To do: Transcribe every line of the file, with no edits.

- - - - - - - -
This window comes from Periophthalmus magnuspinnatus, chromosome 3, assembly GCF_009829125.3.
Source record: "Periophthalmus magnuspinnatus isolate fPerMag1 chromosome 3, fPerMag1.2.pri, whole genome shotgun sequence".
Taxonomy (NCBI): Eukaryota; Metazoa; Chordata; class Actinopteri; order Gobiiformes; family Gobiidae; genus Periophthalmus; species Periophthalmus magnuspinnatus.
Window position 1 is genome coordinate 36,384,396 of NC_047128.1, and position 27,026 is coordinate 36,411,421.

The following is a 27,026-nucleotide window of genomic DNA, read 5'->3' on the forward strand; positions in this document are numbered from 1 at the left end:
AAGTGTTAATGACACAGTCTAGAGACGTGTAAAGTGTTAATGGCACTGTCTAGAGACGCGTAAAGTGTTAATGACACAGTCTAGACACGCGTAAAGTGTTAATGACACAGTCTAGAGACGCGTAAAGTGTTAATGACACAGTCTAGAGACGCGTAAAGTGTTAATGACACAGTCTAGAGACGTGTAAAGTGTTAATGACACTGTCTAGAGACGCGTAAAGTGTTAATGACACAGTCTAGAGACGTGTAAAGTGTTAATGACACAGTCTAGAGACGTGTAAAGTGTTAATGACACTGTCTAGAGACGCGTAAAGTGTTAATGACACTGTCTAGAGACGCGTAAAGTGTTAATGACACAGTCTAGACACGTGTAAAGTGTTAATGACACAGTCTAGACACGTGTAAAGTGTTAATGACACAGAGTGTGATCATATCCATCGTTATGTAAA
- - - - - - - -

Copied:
This window comes from Periophthalmus magnuspinnatus, chromosome 3, assembly GCF_009829125.3.
Source record: "Periophthalmus magnuspinnatus isolate fPerMag1 chromosome 3, fPerMag1.2.pri, whole genome shotgun sequence".
Taxonomy (NCBI): Eukaryota; Metazoa; Chordata; class Actinopteri; order Gobiiformes; family Gobiidae; genus Periophthalmus; species Periophthalmus magnuspinnatus.
Window position 1 is genome coordinate 36,384,396 of NC_047128.1, and position 27,026 is coordinate 36,411,421.

The following is a 27,026-nucleotide window of genomic DNA, read 5'->3' on the forward strand; positions in this document are numbered from 1 at the left end:
AAGTGTTAATGACACAGTCTAGAGACGTGTAAAGTGTTAATGGCACTGTCTAGAGACGCGTAAAGTGTTAATGACACAGTCTAGACACGCGTAAAGTGTTAATGACACAGTCTAGAGACGCGTAAAGTGTTAATGACACAGTCTAGAGACGCGTAAAGTGTTAATGACACAGTCTAGAGACGTGTAAAGTGTTAATGACACTGTCTAGAGACGCGTAAAGTGTTAATGACACAGTCTAGAGACGTGTAAAGTGTTAATGACACAGTCTAGAGACGTGTAAAGTGTTAATGACACTGTCTAGAGACGCGTAAAGTGTTAATGACACTGTCTAGAGACGCGTAAAGTGTTAATGACACAGTCTAGACACGTGTAAAGTGTTAATGACACAGTCTAGACACGTGTAAAGTGTTAATGACACAGAGTGTGATCATATCCATCGTTATGTAAA